Ministry of Health and Long-Term Care
A woman complained to the Ombudsman after she received a bill for $1,879 in co-payment charges from the hospital where her 94-year-old mother had been for about a month before she died in April 2010. Ombudsman staff contacted the Negotiations and Accountability Management Division of the Ministry of Health and Long Term Care, whose staff obtained records from the hospital and reviewed the charges.
The Health Insurance Act allows hospitals to charge a co-payment fee to a patient whose doctor has determined that the patient requires complex continuing care and is essentially a permanent resident of the institution. The co-payment is the patient’s contribution toward accommodation and meals and is charged at a rate of $1,619.08 per month or $53.23 per day while the patient awaits transfer to a “complex continuing care” or long-term care bed.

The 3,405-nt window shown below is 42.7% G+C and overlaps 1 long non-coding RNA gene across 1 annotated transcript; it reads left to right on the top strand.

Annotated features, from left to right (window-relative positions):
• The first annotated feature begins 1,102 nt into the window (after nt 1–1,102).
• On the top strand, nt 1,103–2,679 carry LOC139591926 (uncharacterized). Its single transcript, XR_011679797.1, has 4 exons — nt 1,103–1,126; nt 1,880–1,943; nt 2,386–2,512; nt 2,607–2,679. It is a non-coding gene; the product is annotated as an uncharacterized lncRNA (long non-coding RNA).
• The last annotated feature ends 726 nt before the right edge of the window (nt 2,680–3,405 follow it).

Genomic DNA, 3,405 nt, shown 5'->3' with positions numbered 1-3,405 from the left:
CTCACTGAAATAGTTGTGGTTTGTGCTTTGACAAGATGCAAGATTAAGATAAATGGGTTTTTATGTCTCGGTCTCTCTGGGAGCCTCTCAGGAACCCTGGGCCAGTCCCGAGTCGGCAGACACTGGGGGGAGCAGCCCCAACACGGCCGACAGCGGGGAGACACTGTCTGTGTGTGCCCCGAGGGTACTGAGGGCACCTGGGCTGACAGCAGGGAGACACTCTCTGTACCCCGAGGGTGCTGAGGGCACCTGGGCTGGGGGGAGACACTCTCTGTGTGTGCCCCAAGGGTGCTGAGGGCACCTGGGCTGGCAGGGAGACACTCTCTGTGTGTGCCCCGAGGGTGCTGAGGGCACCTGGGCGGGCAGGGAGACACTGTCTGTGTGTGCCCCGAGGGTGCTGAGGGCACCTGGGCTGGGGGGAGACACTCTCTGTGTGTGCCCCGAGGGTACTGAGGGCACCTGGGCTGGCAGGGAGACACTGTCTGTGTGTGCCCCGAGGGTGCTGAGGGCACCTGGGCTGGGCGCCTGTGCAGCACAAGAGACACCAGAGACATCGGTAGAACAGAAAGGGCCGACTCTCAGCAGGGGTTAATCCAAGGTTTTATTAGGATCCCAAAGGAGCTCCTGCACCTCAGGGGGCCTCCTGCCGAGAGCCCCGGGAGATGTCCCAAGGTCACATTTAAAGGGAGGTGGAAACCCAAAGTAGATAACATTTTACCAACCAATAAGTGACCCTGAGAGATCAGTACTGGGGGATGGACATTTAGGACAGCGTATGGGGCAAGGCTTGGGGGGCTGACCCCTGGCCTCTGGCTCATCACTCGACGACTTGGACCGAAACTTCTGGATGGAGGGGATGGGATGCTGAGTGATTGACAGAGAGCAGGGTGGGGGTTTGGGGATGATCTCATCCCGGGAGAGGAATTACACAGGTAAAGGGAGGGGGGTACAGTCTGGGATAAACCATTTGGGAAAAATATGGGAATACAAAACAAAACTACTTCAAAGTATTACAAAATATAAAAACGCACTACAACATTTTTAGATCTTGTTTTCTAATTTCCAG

Upon reviewing the hospital’s records, the Ministry determined that the co-payment fee should not have been charged between March 13 and April 6 because the woman’s mother had been receiving treatment during this time. In its decision, the Ministry noted that the hospital had contravened the Health Insurance Act and the Commitment to the Future of Medicare Act. The hospital agreed to reduce the co-payment charges from $1,879 to $624.